This study documents the 77 known NAFTA investor-state dispute settlement (ISDS) claims up to January 1 2015. These include 35 against Canada, 20 against the U.S., and 22 against Mexico. Canada has paid out NAFTA damages totaling over $CAD172 million, while Mexico has paid damages of $US204 million. The U.S. has yet to lose a NAFTA chapter 11 case. All three governments have incurred tens of millions of dollars in legal costs to defend themselves against investor claims.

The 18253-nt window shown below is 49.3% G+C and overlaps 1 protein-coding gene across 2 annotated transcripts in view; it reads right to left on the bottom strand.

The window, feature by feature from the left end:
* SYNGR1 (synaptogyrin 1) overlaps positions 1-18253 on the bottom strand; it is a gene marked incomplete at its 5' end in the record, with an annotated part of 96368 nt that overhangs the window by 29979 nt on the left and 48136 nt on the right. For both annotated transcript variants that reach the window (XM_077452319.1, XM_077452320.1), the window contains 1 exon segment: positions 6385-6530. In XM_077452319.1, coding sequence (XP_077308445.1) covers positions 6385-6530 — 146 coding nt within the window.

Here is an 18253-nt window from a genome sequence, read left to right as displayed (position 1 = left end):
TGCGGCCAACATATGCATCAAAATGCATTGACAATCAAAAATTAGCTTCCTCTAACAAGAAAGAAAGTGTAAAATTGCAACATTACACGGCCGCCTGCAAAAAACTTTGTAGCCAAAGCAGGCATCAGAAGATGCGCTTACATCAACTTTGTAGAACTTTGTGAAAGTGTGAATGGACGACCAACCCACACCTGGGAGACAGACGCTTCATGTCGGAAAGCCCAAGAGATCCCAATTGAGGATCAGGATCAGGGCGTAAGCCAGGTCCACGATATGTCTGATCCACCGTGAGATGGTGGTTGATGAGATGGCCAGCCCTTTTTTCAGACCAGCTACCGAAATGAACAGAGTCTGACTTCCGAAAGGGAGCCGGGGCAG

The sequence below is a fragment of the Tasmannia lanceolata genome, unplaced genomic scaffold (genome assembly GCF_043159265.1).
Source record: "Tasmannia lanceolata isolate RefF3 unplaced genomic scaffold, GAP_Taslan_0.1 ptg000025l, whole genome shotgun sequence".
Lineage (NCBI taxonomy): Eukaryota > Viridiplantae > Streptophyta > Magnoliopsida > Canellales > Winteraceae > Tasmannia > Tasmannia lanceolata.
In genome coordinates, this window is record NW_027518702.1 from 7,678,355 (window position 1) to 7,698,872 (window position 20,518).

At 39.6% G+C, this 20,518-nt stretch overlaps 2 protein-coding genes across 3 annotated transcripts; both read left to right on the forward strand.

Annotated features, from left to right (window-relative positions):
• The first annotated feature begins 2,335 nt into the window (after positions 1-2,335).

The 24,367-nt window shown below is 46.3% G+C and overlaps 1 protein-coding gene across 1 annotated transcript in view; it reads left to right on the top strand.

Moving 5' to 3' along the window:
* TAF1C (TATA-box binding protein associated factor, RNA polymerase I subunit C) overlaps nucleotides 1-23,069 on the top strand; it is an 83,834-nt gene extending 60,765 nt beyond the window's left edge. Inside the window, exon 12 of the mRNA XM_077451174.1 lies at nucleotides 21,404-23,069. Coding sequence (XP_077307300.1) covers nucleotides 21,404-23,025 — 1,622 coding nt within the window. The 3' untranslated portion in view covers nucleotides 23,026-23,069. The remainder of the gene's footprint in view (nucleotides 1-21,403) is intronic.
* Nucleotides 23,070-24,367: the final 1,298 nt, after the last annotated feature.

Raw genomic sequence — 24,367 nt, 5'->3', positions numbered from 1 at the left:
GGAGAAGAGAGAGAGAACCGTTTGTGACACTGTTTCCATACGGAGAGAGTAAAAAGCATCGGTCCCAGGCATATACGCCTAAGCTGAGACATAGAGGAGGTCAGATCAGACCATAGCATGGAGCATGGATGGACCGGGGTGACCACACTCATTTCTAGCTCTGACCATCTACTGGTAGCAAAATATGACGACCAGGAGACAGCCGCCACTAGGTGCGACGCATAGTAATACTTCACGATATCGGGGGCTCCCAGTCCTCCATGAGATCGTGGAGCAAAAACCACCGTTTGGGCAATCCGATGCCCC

In the area of copyright, the TPP would require far longer terms of protection than what Canadians agreed to in a parliamentary copyright law review that only wrapped up recently. To smooth the way for the TPP, the federal government has already agreed, in the latest omnibus budget bill, to extend copyright terms for audio recordings from 50 to 70 years. The TPP could also require protection for controversial “digital locks,” which allow copyright holders to encrypt software in computerized devices and criminalize its circumvention.We do not know exactly what will be in the final text. With provisions such as these in the leaked text, it is not surprising that the final text will probably not be released until after the election.